Jacob Margolis ‘20
For better or for worse, there has been an incredible amount of hype surrounding the Davidson Men’s Basketball program heading into the season. Both the Associated Press and USA Today Coaches Polls have the team pegged as a fringe top 25 team. Matt Norlander, a Senior CBS Sportswriter, even had Davidson as the nineteenth best team in the country in his own pre-season top 25.
However, according to Associate Head Coach Matt McKillop, the hype isn’t getting to anyone’s head inside the basketball program. When asked about the topic, Matt McKillop stated that “there is a lot of preseason recognition, but we’re tuning that out and focusing on ourselves and getting better on a daily basis.” He further added that around the program and practices, you “[wouldn’t] hear much about championships, rankings, or anything beyond […] practice.” Still, for basketball fans, it is hard to ignore the external talk.
What is fueling the talk around the program? Much of it comes down to what the team is returning from last year’s successful, 24-win team. First and foremost, the team returns its top six rotation players, who in total accounted for over 95% of the team’s minutes, points, steals, assists, and 92% of the team’s rebounds. In an era when many players leave early to pursue professional opportunities and hundreds more transfer annually, a team returning this much of its production is incredibly rare and valuable. Matt McKillop said that “experience is so pivotal [and] will allow the team to take that next step.” Head Coach Bob McKillop also made sure to assure that returning so much will not lead to any sort of complacency. He stated that “[the players] have not been content with yesterday’s glories, they want significantly more.” When it comes to the players who are returning, there is good quality as well as quantity.
A major reason why Davidson is receiving so much attention is because of its star backcourt duo, comprised of Jon Axel Gudmundsson ’20 and Kellan Grady ’21.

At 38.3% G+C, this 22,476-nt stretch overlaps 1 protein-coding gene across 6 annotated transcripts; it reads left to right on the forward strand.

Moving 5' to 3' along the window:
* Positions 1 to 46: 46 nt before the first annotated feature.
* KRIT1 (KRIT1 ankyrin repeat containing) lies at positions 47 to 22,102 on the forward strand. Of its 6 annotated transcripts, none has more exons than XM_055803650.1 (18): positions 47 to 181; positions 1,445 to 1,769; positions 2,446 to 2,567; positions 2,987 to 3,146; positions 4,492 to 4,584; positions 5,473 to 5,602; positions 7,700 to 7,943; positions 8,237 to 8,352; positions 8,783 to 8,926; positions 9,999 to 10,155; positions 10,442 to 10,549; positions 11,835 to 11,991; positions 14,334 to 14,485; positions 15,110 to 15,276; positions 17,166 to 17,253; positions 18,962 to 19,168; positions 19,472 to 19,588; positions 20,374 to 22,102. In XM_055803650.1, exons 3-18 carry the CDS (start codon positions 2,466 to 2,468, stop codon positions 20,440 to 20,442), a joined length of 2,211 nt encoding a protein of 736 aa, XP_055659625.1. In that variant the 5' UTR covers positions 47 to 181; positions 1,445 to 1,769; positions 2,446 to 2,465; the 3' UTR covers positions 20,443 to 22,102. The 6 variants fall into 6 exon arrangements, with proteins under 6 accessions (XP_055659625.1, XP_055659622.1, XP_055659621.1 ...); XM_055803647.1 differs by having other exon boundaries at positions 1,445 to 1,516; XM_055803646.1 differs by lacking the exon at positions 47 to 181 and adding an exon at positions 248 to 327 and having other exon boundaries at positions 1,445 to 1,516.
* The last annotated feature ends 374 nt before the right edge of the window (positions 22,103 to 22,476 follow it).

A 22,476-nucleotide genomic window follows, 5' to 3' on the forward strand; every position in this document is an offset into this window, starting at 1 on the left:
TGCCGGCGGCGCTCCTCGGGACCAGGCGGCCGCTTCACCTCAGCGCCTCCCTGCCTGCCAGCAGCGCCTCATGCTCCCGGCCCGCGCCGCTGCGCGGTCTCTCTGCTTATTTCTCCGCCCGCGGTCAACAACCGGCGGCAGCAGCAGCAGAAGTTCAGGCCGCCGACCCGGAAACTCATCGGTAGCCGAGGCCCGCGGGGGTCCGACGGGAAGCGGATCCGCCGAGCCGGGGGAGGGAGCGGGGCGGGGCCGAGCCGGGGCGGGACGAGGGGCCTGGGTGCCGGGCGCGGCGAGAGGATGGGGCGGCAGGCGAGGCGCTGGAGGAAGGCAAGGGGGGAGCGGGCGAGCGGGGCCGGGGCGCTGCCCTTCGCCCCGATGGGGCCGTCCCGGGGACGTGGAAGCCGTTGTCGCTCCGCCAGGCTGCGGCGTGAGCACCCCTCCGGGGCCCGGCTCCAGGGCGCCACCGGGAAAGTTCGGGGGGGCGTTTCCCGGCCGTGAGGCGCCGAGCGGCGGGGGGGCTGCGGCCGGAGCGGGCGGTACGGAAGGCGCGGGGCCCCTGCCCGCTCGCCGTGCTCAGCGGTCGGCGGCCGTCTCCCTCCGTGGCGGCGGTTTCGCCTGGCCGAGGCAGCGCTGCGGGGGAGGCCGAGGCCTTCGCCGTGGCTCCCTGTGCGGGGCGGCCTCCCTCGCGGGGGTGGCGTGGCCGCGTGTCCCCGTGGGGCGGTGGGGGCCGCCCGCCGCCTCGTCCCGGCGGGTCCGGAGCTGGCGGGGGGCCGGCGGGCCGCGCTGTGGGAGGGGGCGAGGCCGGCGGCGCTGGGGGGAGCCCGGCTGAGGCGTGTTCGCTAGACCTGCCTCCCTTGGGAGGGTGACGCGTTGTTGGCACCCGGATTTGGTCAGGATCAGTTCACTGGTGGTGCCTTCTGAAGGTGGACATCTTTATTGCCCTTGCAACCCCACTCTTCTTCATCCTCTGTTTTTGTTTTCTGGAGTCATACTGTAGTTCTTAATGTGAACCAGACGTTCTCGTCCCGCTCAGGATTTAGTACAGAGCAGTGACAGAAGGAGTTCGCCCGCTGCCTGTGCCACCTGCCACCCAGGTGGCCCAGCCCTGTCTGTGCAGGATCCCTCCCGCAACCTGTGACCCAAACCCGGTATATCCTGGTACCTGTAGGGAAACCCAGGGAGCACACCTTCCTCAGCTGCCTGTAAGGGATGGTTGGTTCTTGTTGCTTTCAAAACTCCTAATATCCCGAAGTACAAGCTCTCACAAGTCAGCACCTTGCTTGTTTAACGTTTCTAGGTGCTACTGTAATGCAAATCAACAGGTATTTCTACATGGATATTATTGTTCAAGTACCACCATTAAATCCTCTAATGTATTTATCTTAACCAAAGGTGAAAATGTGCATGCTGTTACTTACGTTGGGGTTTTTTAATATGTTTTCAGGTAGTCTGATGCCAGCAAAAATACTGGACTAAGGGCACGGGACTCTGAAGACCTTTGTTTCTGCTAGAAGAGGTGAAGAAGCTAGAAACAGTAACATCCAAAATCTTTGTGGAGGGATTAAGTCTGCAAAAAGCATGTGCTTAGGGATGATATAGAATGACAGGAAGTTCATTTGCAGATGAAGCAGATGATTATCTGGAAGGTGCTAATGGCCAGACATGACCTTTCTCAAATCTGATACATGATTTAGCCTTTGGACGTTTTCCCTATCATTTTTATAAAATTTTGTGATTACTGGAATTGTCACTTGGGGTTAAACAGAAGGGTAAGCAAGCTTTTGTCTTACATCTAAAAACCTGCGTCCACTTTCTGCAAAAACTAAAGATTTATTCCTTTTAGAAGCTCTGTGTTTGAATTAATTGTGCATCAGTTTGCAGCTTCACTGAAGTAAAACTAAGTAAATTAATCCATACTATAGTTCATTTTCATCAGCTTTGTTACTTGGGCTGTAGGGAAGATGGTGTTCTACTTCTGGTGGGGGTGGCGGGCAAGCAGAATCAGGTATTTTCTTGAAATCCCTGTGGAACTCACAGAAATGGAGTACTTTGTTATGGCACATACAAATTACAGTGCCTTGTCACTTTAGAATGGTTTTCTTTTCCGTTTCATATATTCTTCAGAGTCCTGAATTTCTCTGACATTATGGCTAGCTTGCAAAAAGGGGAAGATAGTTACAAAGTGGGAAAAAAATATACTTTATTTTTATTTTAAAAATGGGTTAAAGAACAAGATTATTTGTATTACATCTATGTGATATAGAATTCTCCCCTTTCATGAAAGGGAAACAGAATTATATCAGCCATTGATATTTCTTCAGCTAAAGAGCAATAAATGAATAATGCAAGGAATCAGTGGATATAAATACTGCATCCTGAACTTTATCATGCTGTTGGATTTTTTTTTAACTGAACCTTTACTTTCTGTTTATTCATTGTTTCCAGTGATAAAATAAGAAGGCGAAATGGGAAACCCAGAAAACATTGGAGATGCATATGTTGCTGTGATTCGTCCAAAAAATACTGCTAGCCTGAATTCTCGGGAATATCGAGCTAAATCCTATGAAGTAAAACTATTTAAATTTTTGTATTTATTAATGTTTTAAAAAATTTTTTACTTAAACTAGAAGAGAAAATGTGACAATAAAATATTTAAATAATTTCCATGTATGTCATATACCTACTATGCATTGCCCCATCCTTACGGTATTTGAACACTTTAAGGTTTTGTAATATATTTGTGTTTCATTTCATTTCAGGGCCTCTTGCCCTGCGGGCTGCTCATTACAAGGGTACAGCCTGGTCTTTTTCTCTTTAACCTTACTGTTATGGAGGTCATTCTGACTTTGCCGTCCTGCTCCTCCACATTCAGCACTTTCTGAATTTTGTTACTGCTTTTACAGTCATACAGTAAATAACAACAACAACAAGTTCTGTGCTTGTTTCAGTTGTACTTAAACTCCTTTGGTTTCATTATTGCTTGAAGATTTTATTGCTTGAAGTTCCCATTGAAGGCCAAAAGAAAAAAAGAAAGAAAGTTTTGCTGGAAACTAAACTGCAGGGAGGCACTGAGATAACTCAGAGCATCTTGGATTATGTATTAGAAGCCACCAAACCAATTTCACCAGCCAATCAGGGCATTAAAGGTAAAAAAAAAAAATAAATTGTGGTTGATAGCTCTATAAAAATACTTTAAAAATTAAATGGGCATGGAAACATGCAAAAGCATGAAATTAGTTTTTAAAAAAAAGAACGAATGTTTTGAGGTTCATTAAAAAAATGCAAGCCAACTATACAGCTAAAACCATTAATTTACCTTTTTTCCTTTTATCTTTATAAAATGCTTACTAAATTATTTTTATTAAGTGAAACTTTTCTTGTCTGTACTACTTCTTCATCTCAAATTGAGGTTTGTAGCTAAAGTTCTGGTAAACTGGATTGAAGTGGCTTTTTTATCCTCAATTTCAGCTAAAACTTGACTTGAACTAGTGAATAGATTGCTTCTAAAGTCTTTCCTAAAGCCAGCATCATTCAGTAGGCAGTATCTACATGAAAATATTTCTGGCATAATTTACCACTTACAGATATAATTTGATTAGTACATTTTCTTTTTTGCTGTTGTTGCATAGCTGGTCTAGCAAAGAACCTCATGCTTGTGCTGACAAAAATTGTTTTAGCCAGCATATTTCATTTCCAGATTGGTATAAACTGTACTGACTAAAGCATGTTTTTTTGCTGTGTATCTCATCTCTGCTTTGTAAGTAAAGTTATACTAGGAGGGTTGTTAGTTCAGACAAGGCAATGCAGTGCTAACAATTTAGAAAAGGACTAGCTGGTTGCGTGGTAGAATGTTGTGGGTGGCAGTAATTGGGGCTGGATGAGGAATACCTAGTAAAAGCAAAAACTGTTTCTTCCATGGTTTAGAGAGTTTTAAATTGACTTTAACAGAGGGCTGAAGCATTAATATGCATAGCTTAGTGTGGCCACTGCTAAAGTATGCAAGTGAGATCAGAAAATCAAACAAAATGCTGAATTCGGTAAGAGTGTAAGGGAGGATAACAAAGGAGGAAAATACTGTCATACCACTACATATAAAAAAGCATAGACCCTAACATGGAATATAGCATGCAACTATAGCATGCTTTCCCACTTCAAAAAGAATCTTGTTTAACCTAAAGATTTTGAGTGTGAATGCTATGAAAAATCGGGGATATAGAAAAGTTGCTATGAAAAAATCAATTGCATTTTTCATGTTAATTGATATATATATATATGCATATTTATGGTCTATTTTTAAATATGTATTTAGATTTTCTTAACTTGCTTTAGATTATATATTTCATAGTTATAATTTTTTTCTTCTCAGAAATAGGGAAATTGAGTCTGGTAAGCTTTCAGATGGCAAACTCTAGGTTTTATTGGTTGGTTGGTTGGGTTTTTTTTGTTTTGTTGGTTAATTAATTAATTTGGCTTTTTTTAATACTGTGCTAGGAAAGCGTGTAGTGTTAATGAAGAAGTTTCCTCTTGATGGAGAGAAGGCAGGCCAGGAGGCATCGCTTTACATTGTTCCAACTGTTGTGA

Both players have accomplished much: Gudmundsson was the Atlantic 10 player of the year last season and Grady was a first team All-A10 selection, but they are capable of even more. In fact, some pundits have opined that the two could be among the best backcourts in all of college basketball this season. When asked about the duo, Bob McKillop called them “triple threats [whose ability] to see the court will help the team significantly.”
While Gudmundson and Grady are apt to dominate and show just how good they are on any given night, Davidson is far more than just two stars. As Gudmundsson stated in an interview, “basketball is not a two-person sport, we have really good depth, and the team as a whole is looking really good right now.” Both Bob and Matt McKillop backed up this assertion as well, and the former confirmed that “there will be a deeper bench and bigger rotation this year.” This increased depth will hopefully keep the team fresh and allow key players to perform effectively deep into the season.
If there is one legitimate question heading into the season, it is who will be the first big man off the bench. Last season, Dusan Kovacevic ’19 held down that role and backed up starting center Luka Brajkovic ’22 effectively. According to the coaching staff, Brajkovic has worked hard to get stronger and become more physical, but he will not be able to back himself up. That responsibility will fall to Danish freshman David Kristensen ’23, sophomore Nelson Boachie-Yiadom ’22, and junior Bates Jones ’21. There is a lot of confidence surrounding these three players. Matt McKillop called Kristensen “really versatile [and] athletic,” Coach Mckillop said that Boachie-Yiadom has the potential to make unique contributions defensively, and he confidently stated that Bates Jones “made a huge jump from last year.”
Another question is if the team has any forwards to back up starters Luke Frampton ’22, who led the conference in threes, and fifth year senior and team leader Kishawn Pritchett ’20. This responsibility will fall to freshmen Hyunjung Lee ’23 and Mike Jones ’23. As of now, there is evidence that these two are up to the challenge.
Lee has received a lot of hype coming in, and was heavily recruited by multiple power 6 conference teams before he committed to Davidson. Jones was one of the best players in Minnesota his senior year of high school and was expected to heavily contribute to last season’s team before he tore his ACL and was forced to medically redshirt.
At guard, the first player off the bench will be Carter Collins ’21. Collins had a breakout season last year and is even expected to take another step forward. The team also has guard David Czerapowicz ’22. Czerapowicz showed flashes of high-level shooting and ball-handling abilities last season in limited time and will get a chance to make a difference this upcoming season.
It is fair to say that expectations may be the highest for the Davidson Wildcats since they entered the Atlantic 10 Conference five seasons ago. Whether or not they can deliver on those lofty expectations remains to be seen, but with a star backcourt duo leading the way and the team returning ostensibly every key player from last season’s 24-win team, the expectations make sense. If the team can stay healthy and integrate more players into a deeper rotation, this could be a season to remember.